Scrum Gathering 2009 in Munich – day 2

The first presentation of day 2 was from Patric Palm, one of the founders of Hansoft (www.hasoft.se), the Swedish company behind a product with the same name meant to manage agile and lean projects. The title of the presentation was “Making Agile matter to the bottom line by understanding group dynamics”. An impressing thing is that Patric started Palm when he was slightly older than 20 and I found also interesting his experience in the Swedish military air force.

Second presentation of the day was “Good product owner panel discussion” moderated by Simon Bennet. A very interesting point made during this discussion regarded the prioritization of stories of the same importance belonging to the same Product Backlog but referring to different projects. A simple solution to such an issue is to reverse the question and consider instead what happens if that specific feature is not delivered. Sometimes replying to this question is much easier.

A PO can also work on acceptance criteria. Some POs go to the extent of writing executable tests using Cucumber for example. This gives developers a neat way of understanding the stories. Obviously acceptance criteria has to be matched and integrated with the definition of “done” as it may happen that the acceptance criteria could be met but the software cannot be defined as “done” yet.

Another interesting issue raised during this presentation was the interference of a steakholder into the project by directly approaching a member of the team. The best way to react to such an event should be to simply redirect the request to the Scrum Master that on his turn points the thing out to the Product Owner. The PO eventually would recall the request to the steakholder and clarify its details avoiding in this way opening a conflict that could have further consequences if overlooked.

The third presentation of the day was “Practical tools for Scrum teams” from Gwyn Morfey & Laurie Young of New Bamboo (www.new-bamboo.co.uk). This was for me one of the best presentation I attended at this conference. Gwyn and Laurie managed to keep attention and interest very high with very well prepared gags each time clearly describing the point they wanted to make. Among the interesting tips gathered during this presentation there was the one suggesting Scrum Masters to always remember of collecting contact details of stakeholders in order to keep them informed during the development of the project. If a stakeholder cannot be present at a demo, the SM could take care of recording a video about it and sending it to the him.

A very interesting idea about how to gain trust from a new customer for a project based on an agile methodology is that where a certain time frame is offered by the consulting firm until a specific set of base features is implemented. The customer is expected to pay only if he is satisfied with the result and from then on he will be paying regularly for the sprints the project will require. At the beginning the risk is taken by the consulting firm in its entirety while once the standard procedure is agreed upon, the risk is shared between consultants and customers. The success rate of such an approach at NewBamboo is very close to 100%.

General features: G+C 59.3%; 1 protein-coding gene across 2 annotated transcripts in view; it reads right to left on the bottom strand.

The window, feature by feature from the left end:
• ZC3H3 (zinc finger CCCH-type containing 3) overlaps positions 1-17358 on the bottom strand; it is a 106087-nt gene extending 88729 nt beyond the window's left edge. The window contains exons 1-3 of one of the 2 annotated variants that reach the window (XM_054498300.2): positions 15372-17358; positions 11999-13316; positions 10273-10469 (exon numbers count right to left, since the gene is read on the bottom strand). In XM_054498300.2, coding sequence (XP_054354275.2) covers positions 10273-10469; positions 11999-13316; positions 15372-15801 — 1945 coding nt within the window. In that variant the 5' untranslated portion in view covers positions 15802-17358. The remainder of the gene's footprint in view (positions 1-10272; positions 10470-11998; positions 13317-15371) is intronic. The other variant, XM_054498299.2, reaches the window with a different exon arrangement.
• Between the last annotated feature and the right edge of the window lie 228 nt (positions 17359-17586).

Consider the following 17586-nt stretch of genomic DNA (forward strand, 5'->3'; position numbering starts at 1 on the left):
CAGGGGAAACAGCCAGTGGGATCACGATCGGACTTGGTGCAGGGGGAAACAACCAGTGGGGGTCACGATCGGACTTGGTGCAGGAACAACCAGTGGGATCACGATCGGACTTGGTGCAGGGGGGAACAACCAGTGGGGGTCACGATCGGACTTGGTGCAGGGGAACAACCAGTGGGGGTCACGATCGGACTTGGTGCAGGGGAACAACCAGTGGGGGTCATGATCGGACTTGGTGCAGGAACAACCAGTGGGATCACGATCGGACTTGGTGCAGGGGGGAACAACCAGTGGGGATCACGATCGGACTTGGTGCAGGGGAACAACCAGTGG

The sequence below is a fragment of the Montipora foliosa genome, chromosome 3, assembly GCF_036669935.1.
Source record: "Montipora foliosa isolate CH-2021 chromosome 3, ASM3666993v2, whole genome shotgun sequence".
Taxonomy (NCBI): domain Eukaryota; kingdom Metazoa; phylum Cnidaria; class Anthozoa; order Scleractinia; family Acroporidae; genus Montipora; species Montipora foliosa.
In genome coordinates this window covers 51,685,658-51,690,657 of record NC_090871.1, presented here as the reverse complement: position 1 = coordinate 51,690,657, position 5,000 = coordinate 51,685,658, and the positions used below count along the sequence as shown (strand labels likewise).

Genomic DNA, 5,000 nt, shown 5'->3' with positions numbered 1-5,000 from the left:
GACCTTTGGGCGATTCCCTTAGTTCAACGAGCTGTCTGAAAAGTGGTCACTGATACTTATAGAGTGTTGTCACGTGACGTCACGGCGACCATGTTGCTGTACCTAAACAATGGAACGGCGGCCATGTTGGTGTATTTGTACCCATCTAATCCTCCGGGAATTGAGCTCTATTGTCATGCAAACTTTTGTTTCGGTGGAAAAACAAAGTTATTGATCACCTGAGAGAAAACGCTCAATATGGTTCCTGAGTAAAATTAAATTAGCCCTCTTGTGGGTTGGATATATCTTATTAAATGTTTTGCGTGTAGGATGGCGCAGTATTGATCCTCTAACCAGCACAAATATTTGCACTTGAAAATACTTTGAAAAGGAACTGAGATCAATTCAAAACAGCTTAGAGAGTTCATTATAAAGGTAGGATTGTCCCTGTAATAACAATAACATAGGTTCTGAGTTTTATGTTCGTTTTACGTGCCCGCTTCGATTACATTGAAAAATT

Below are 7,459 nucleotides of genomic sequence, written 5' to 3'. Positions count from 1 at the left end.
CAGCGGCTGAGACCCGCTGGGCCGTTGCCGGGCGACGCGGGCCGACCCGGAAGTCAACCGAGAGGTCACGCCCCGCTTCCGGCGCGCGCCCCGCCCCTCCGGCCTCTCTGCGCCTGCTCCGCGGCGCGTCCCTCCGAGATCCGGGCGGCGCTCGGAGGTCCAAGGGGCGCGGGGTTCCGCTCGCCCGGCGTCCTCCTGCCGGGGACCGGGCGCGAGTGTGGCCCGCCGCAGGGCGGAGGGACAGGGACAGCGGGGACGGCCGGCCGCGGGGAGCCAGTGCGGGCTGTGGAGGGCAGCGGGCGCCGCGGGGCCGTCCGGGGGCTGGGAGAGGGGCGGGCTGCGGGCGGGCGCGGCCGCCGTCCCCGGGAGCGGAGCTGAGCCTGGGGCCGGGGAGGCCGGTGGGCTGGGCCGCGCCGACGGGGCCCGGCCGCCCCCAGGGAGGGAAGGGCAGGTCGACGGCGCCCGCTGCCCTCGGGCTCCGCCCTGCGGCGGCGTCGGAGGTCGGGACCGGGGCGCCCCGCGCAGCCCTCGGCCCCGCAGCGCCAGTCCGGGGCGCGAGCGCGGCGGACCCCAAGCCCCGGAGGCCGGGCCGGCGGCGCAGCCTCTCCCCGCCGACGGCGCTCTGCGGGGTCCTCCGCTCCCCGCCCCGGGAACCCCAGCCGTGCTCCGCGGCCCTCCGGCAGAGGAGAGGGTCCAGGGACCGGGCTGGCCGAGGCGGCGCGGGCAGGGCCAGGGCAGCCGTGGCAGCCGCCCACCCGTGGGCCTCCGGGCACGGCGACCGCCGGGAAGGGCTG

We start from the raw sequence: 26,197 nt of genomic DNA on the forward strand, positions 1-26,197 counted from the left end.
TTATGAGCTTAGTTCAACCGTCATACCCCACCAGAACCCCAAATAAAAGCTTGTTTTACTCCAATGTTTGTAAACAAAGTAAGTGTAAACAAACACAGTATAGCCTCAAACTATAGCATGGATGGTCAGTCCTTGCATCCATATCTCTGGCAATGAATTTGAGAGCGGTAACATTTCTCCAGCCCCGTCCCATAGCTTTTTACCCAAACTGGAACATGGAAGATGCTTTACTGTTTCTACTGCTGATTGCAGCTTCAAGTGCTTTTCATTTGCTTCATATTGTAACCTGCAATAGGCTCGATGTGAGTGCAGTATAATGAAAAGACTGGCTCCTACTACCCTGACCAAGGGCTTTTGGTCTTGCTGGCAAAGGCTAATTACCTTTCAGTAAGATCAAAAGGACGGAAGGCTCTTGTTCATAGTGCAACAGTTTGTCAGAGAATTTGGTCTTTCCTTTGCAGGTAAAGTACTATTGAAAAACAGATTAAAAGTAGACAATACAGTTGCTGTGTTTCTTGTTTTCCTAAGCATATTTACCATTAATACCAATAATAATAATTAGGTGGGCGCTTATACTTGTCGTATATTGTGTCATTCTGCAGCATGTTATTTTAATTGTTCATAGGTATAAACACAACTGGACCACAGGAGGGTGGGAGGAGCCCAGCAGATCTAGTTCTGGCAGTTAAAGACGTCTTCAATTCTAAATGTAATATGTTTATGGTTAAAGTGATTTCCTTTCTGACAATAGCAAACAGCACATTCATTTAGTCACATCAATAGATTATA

Some tips about meetings:

  • Set meetings at odd times such as 9:53AM instead of 10:00AM – the latter is often perceived as sometime around 10:00 while the former transmits an idea of a specific starting point;
  • Start even if someone is missing;
  • Allow people to easily write on a whiteboard. Everybody taking part to the meeting should be already equipped with a marker in order to be ready to immediately step in and show to the others his ideas in an effective way;
  • Use photos of the whiteboard with some descriptive text to create the minutes of meetings. The minutes could be also shown somewhere to act as social objects and give the team a hint about what’s happening in their project.

Gwyn and Laurie ended their presentation with a final pearl consisting in a practical way to show customers why agile is better than a fixed price/fixed time approach: give him a set of requirements in order to build a Lego structure after having inverted the roles and having therefore the customer acting as the consultant and vice versa. It will be clear for the (real) customer that the agile approach is much more reliable than the traditional one… the only doubt from me is about what kind of customer would stand a similar introduction to it!

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